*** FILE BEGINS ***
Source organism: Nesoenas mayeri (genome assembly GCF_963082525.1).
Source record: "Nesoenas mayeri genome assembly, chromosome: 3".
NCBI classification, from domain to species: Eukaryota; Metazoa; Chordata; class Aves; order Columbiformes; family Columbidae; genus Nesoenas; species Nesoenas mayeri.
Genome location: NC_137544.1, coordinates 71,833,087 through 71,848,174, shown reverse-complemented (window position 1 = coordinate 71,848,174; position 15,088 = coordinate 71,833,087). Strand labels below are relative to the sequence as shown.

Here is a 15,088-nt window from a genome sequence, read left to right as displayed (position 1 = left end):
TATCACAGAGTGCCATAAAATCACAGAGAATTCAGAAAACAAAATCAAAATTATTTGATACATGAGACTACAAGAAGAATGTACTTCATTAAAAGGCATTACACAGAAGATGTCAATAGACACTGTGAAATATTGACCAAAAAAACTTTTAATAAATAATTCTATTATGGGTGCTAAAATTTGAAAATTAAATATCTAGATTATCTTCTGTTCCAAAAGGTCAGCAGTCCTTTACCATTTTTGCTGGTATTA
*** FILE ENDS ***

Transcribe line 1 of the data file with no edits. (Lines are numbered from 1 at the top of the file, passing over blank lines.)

Source organism: Nesoenas mayeri (genome assembly GCF_963082525.1).